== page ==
Planning for a stay in the hospital is not always an easy thing. What should you bring? What shouldn't you bring? It's hard to know how to prepare. Listed below are some things that will help make your hospital stay a bit more comfortable.
Things to Bring
To make you feel more comfortable while in the hospital, bring the following items:
Nightclothes, including slippers and a loose-fitting robe
Comfortable clothes to wear home when you are released
Toiletries (such as a toothbrush, toothpaste, dental floss, shampoo, comb, deodorant, and razor)
A list of all the medicines you take, including dosages and frequency. If you are taking a very specific or uncommon medicine, it may be good to bring the medicine with you. You should show it to your nurse. Do not take it though unless specifically given to you by your nurse.
Details of past illnesses, surgeries, and any allergies
Health insurance card and identification card
Address book and list of names and phone numbers of people to reach in case of an emergency
A small amount of cash for newspapers, magazines, or gift shop items
Reading glasses, books, magazines
MP3 player to listen to music or audio books (just be careful that this isn't stolen)
Things to Leave at Home
There are things you don't need in the hospital, and bringing them may cause you to worry about their safety. These include:
Cash, credit cards, and checkbook
Electric razors, hair dryers, and curling irons
When you arrive at the hospital, your first stop is admissions. Here, you or a family member will need to complete forms allowing the hospital to provide treatment, and release medical information to your insurance company. The admissions staff will tell you where to go next.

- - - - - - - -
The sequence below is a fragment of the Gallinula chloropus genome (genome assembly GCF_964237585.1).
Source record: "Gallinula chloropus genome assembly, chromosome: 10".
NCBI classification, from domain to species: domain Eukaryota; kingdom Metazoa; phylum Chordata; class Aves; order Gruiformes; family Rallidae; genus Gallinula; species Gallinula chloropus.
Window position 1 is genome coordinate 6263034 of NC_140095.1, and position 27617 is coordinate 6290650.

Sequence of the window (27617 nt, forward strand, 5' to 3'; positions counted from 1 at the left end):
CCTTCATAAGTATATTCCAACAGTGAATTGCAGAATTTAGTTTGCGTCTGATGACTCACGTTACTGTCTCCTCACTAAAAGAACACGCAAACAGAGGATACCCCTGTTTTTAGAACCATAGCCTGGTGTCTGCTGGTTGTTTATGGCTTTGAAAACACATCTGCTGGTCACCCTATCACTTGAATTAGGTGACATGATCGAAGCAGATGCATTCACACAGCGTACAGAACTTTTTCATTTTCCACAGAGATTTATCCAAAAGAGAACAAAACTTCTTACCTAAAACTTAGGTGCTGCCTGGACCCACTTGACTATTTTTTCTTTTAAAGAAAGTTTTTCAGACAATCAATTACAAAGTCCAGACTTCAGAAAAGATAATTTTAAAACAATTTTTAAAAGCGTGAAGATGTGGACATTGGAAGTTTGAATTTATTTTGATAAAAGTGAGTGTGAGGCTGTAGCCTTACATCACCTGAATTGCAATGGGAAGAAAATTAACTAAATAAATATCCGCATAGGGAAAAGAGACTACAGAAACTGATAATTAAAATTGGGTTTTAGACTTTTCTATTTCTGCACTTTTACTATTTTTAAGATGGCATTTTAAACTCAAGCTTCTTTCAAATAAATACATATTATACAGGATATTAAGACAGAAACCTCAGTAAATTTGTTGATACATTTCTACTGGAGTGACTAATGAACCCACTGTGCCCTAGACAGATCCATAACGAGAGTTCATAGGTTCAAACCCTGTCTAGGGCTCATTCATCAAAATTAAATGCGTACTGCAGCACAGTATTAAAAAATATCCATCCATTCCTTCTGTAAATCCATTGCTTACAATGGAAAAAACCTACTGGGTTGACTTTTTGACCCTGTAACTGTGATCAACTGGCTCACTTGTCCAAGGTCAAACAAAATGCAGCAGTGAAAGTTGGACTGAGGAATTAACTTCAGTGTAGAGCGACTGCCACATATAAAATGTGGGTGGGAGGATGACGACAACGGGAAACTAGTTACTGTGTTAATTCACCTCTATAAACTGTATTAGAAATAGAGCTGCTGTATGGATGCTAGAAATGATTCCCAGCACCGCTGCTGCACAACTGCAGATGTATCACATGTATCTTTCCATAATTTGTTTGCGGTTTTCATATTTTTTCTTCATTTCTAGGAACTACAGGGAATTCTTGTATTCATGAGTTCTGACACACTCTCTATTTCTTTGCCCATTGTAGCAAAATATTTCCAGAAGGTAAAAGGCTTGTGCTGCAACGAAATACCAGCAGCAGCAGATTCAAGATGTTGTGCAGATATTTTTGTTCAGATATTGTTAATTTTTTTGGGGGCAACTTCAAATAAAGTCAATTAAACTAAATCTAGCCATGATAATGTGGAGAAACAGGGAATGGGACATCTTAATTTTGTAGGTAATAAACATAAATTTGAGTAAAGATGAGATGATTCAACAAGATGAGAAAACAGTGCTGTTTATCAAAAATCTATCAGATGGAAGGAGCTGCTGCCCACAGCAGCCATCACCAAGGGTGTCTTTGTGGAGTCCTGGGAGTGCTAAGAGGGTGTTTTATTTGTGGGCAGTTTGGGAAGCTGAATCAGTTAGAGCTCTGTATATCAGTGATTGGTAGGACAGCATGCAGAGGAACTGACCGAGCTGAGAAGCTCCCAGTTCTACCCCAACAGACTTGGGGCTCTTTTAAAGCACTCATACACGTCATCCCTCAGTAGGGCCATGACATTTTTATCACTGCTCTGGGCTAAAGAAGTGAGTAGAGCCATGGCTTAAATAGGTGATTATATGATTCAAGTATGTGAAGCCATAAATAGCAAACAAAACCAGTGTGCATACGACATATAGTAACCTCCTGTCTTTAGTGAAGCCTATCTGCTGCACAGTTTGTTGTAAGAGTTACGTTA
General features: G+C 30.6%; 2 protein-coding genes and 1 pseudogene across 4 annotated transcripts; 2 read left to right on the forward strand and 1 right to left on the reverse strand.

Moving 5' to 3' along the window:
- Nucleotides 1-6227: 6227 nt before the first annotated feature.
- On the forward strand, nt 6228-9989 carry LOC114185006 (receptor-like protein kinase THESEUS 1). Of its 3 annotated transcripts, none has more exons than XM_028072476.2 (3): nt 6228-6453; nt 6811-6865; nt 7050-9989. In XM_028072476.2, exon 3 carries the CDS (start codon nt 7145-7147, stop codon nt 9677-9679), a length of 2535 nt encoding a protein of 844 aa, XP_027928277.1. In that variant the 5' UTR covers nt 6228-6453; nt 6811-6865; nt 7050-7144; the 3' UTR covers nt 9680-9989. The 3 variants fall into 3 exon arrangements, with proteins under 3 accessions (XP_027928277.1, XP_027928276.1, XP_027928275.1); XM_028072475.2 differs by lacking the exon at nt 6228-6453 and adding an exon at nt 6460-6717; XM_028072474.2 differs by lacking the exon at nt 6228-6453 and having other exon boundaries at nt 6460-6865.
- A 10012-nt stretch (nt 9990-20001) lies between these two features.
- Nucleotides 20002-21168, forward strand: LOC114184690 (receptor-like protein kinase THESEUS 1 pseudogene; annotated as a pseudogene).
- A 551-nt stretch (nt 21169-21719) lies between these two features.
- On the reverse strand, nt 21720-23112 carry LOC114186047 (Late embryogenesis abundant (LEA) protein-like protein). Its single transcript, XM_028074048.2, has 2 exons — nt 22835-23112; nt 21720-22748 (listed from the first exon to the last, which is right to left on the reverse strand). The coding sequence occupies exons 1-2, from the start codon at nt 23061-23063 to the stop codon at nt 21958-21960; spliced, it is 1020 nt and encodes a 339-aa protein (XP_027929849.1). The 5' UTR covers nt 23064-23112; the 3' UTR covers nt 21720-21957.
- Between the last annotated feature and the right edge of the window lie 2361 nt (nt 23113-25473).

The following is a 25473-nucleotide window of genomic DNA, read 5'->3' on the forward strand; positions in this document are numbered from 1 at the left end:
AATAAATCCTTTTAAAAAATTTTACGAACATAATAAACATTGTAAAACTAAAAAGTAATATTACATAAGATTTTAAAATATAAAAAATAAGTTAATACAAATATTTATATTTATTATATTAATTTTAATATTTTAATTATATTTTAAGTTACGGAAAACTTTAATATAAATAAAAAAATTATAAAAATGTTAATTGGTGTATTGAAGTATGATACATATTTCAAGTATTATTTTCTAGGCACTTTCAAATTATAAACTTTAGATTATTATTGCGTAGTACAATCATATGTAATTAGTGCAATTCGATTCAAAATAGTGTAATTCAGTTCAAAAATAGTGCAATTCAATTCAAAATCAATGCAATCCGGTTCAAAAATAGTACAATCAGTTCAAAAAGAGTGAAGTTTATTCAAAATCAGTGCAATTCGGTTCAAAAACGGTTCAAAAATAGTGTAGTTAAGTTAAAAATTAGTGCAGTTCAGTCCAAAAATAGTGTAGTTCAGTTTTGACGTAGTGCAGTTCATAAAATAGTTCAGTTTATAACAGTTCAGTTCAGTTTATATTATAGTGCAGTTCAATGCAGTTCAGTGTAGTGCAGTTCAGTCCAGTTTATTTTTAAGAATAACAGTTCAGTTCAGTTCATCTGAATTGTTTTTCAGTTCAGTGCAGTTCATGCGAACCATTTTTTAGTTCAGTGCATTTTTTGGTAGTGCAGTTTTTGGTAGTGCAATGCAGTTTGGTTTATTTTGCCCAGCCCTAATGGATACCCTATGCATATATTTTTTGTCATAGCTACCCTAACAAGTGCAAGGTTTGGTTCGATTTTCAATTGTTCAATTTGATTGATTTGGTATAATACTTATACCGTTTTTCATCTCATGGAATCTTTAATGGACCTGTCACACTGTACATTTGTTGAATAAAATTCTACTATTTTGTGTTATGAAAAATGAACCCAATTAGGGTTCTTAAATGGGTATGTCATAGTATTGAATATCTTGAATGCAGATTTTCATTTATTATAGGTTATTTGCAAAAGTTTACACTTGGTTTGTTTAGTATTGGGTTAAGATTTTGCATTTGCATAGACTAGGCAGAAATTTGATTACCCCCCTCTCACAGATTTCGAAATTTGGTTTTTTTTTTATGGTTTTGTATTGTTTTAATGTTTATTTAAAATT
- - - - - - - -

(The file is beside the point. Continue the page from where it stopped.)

Once you are in the hospital room, you will need to exercise more caution when moving around. Here are some tips to help you prevent accidents:
Use the call bell when you need help.
Use the controls to lower the bed before getting in or out. Always move slowly.
Be careful not to trip over the wires and tubes that may be near your bed.
Try to keep things within easy reach.
Take only prescribed medicines; discuss any medicines you brought with your doctor and nurse.
Be careful getting in and out of the bath or shower. Use the grab bar for support.
Use handrails in hallways and stairways.
If you have any questions about your care, don't hesitate to ask your doctor or nurse. You may want to have a notepad by your bed so that you can write down questions as you think of them. Write down any discharge instructions from the doctor.
Make arrangements in advance for a ride to take you home once you are released from the hospital. It's best to have someone drive you home after a hospital stay because of surgical and medication effects.
Please be aware that this information is provided to supplement the care
provided by your physician. It is neither intended nor implied to be a
substitute for professional medical advice. CALL YOUR HEALTHCARE PROVIDER
IMMEDIATELY IF YOU THINK YOU MAY HAVE A MEDICAL EMERGENCY. Always seek the
advice of your physician or other qualified health provider prior to
starting any new treatment or with any questions you may have regarding a